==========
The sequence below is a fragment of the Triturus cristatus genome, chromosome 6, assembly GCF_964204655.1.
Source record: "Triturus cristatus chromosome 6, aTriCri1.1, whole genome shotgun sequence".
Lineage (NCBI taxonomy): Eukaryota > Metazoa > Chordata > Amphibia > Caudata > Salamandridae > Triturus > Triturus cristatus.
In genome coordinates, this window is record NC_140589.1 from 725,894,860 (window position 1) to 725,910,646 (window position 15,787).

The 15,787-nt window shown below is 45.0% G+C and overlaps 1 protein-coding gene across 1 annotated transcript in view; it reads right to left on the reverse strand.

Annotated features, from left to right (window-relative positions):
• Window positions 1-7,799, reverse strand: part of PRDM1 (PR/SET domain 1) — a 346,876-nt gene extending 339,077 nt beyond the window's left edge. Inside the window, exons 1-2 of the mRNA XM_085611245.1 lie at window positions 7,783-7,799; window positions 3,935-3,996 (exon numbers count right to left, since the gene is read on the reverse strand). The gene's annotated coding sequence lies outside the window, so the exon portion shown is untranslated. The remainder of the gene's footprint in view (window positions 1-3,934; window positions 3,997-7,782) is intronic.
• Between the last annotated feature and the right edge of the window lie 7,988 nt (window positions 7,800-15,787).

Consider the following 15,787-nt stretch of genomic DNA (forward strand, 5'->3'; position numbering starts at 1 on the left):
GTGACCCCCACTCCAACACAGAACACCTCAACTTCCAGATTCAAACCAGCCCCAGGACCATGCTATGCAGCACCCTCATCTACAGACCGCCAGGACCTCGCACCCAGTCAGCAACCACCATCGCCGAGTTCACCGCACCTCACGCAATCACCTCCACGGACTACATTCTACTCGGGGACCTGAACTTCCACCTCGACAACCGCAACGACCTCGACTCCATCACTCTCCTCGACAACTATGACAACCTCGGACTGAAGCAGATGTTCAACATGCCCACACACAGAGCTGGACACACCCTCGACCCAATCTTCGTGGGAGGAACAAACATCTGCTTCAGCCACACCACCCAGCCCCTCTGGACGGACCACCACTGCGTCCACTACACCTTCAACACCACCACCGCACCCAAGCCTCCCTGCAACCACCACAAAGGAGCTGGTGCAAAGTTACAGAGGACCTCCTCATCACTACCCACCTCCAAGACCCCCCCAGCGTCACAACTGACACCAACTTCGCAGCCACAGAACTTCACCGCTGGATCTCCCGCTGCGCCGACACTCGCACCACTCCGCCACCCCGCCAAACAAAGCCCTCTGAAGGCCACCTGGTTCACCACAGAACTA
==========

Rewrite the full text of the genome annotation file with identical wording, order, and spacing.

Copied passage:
The sequence below is a fragment of the Triturus cristatus genome, chromosome 6, assembly GCF_964204655.1.
Source record: "Triturus cristatus chromosome 6, aTriCri1.1, whole genome shotgun sequence".
Lineage (NCBI taxonomy): Eukaryota > Metazoa > Chordata > Amphibia > Caudata > Salamandridae > Triturus > Triturus cristatus.
In genome coordinates, this window is record NC_140589.1 from 725,894,860 (window position 1) to 725,910,646 (window position 15,787).

The 15,787-nt window shown below is 45.0% G+C and overlaps 1 protein-coding gene across 1 annotated transcript in view; it reads right to left on the reverse strand.

Annotated features, from left to right (window-relative positions):
• Window positions 1-7,799, reverse strand: part of PRDM1 (PR/SET domain 1) — a 346,876-nt gene extending 339,077 nt beyond the window's left edge. Inside the window, exons 1-2 of the mRNA XM_085611245.1 lie at window positions 7,783-7,799; window positions 3,935-3,996 (exon numbers count right to left, since the gene is read on the reverse strand). The gene's annotated coding sequence lies outside the window, so the exon portion shown is untranslated. The remainder of the gene's footprint in view (window positions 1-3,934; window positions 3,997-7,782) is intronic.
• Between the last annotated feature and the right edge of the window lie 7,988 nt (window positions 7,800-15,787).

Consider the following 15,787-nt stretch of genomic DNA (forward strand, 5'->3'; position numbering starts at 1 on the left):
GTGACCCCCACTCCAACACAGAACACCTCAACTTCCAGATTCAAACCAGCCCCAGGACCATGCTATGCAGCACCCTCATCTACAGACCGCCAGGACCTCGCACCCAGTCAGCAACCACCATCGCCGAGTTCACCGCACCTCACGCAATCACCTCCACGGACTACATTCTACTCGGGGACCTGAACTTCCACCTCGACAACCGCAACGACCTCGACTCCATCACTCTCCTCGACAACTATGACAACCTCGGACTGAAGCAGATGTTCAACATGCCCACACACAGAGCTGGACACACCCTCGACCCAATCTTCGTGGGAGGAACAAACATCTGCTTCAGCCACACCACCCAGCCCCTCTGGACGGACCACCACTGCGTCCACTACACCTTCAACACCACCACCGCACCCAAGCCTCCCTGCAACCACCACAAAGGAGCTGGTGCAAAGTTACAGAGGACCTCCTCATCACTACCCACCTCCAAGACCCCCCCAGCGTCACAACTGACACCAACTTCGCAGCCACAGAACTTCACCGCTGGATCTCCCGCTGCGCCGACACTCGCACCACTCCGCCACCCCGCCAAACAAAGCCCTCTGAAGGCCACCTGGTTCACCACAGAACTA